‘Infertility, no longer a female-centric issue’

Dr Nameeta Mokashi Bhalerao, a Fertility Consultant, Nova IVI Fertility, Pune, shares her insights about infertility, how it is triggered and how to diagnose it

All you need to know about female sexual disorders

Infertility is a condition where a couple is unable to conceive naturally despite having unprotected sex for a year. For a long time infertility has been perceived as a female-centric issue.

However, of the infertility cases reported, 37% is related to the man, 38% to the woman, and the remaining 25% to unknown causes. Infertility often brings in one of the most distressing life phases amongst couples who are trying to have children.

The multitude of medical decisions and the uncertainties that infertility brings can create great physical and emotional upheaval in the lives of many.

Reproductive health is exquisitely sensitive to the characteristics of an individual’s environment – physical, biological, behavioural, cultural, and socioeconomic factors.

It is strong enough to make and bear life, and yet delicate for it to get impacted. Today, reproductive toxicity – a hazard associated with chemical substances, which interfere with normal reproduction, has become a contributor to impacting fertility health in most couples.

Present day mundane lifestyle habits have led to the creation of a toxic environment, which is difficult to avoid.

Reproductive toxicity is often triggered by:

Exposure to severe heat

In men, the use of tight undergarments increases scrotal temperature, which can lead to decreased sperm production. While driving, being seated for long hours also exposes the scrotum to excess heat from the vehicle.

Radiation from use of cell phones

Cell phones have become a part of our lives today. Phones emit Electro-Magnetic Waves that can be absorbed by the human body, influence the reproductive system, of men especially, which may interfere with sperm concentration, motility, and volume. Carrying cell phones in pant pockets interrupts the ability of a man’s testicles to produce testosterone.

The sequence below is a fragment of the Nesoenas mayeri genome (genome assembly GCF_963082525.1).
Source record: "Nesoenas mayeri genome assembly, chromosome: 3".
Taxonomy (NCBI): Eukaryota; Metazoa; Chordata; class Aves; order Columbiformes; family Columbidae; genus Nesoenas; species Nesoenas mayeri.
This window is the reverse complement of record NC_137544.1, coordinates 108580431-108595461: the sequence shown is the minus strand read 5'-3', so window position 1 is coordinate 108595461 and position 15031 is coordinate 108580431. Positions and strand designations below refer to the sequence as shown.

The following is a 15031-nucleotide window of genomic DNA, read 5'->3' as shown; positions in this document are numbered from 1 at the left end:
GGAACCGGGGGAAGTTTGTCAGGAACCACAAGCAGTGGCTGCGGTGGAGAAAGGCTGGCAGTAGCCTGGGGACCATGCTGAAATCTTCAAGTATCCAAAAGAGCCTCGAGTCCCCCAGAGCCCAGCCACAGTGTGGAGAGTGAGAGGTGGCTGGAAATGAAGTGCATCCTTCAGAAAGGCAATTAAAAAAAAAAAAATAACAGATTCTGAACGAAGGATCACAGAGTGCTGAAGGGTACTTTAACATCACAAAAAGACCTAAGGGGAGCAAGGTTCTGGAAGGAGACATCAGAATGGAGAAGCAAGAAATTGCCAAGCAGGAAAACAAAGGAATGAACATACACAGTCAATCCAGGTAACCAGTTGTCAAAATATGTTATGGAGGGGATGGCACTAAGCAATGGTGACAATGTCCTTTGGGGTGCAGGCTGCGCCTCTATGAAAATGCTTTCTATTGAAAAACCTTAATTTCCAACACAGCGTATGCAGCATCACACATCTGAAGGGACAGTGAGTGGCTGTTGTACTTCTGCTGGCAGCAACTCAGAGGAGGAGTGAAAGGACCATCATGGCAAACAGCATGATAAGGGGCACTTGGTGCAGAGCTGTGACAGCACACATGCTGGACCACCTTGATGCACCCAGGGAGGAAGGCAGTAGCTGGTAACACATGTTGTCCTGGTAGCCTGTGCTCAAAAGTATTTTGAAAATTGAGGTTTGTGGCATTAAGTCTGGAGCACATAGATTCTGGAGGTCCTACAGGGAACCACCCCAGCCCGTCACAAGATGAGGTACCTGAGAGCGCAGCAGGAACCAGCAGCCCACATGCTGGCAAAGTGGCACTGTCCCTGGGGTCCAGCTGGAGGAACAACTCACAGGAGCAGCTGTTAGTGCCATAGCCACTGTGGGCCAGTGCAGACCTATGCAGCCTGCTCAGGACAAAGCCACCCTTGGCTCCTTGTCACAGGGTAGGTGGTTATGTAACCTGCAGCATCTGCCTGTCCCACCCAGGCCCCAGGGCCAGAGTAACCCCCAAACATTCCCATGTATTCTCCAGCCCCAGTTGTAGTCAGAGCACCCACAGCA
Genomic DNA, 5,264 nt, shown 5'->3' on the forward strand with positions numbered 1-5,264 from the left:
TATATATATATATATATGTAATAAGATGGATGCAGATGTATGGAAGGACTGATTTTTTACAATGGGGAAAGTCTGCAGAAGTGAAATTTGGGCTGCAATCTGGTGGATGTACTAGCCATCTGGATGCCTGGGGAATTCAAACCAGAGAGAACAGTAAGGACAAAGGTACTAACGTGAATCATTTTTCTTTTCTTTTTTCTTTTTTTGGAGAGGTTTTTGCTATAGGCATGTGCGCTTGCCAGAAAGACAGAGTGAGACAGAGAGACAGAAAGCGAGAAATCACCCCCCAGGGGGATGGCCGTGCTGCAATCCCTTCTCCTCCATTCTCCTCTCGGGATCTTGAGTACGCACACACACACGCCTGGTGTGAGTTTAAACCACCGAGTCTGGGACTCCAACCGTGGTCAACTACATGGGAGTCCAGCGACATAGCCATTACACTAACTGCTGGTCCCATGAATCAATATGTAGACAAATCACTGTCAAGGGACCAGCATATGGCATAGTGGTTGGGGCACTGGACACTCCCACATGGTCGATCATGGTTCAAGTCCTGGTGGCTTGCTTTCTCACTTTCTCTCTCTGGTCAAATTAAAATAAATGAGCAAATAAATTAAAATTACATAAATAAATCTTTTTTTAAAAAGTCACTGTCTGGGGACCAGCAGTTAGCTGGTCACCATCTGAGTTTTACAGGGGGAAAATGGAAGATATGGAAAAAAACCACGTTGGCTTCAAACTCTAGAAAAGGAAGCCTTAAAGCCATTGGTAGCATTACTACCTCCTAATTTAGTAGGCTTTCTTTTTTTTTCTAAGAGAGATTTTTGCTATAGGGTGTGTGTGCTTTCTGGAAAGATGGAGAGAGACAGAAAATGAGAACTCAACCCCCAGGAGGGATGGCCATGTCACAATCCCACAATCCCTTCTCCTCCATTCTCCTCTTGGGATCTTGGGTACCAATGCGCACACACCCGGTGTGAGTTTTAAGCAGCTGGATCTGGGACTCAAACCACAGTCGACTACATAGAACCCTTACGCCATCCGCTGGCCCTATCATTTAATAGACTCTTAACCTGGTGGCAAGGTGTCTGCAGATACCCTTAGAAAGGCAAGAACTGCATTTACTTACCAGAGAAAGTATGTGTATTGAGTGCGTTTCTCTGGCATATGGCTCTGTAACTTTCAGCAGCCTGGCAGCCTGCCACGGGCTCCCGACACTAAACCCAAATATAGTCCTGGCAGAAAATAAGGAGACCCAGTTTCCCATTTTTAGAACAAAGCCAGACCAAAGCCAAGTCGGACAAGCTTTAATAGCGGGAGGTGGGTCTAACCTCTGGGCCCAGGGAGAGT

Excessive smoking, alcohol consumption

The toxins present in tobacco smoke tend to damage the DNA in the sperm and eggs. Passive smoking is almost as damaging as smoking, and women who are exposed to second-hand smoke take longer to conceive than women who are not. Consumption of excessive alcohol lowers testosterone levels and the quality and quantity of sperms. It can also reduce libido and cause impotence.

Weight-related lifestyle factors

“Obesity negatively impacts ovulation and sperm production. While in women, it can cause the overproduction of insulin, which may lead to irregular ovulation and PCOS (Poly-Cystic Ovarian Syndrome); for men, it affects stimulation of the testicles that inhibit sperm production. Excess fat causes the male hormone, testosterone, to convert into estrogen, and then it decreases testicle stimulation. On the other hand, underweight men tend to have lower sperm concentrations than those who are at a normal BMI. For women, being underweight and having low amounts of body fat are associated with ovarian dysfunction,” added Dr Nameeta.

Pollution and environmental toxins

In men, air pollution can reduce sperm production and concentration apart from affecting the quality of sperms, causing damage to DNA, and increasing the risk of testicular cancer.

In women, air pollutants can cause hormonal imbalance, of estrogen in particular, and affect ovulation. It, in turn, reduces the conception rates and also increases the risk of miscarriages leading to reduced live birth rates.

Plastics contain chemical phthalates which decrease fertility rate, alter sperm DNA, and reduce testosterone levels. These toxins induce sperm DNA damage or cause sperm genetic changes. Higher levels of phthalates are associated with the disruption in menstruation, ovulation dysfunction, and increased risk of endometriosis and poor sperm quality.

How is infertility diagnosed in patients?

During any fertility check-up, it is mandatory to investigate both partners. The fertility assessment in men usually starts with a thorough medical history and a semen analysis which examines the count, motility, and morphology of the sperm in the ejaculation.

Based on the results of the analysis further testing is done. Men with low sperm counts, for example, might require hormonal or genetic testing.

A testicular biopsy may be necessary if no sperm is present in the ejaculate. Hormone profile, DNA fragmentation, and scrotal scan with Doppler are done if abnormalities are found. Semen analysis is repeated after three months if the patient has been put on treatment.

Fertility tests for women often begin with a discussion on the patient’s medical history to check for ovulation or menstrual cycle issues.

It is followed by a blood test to examine the hormone levels and ovarian reserve.

Based on this, a pelvic examination is done to check for abnormalities such as fibroids or endometriosis. Minimally invasive procedures, such as ultrasound imaging (sonogram), and surgery may, at times, be conducted to check for structural causes of infertility.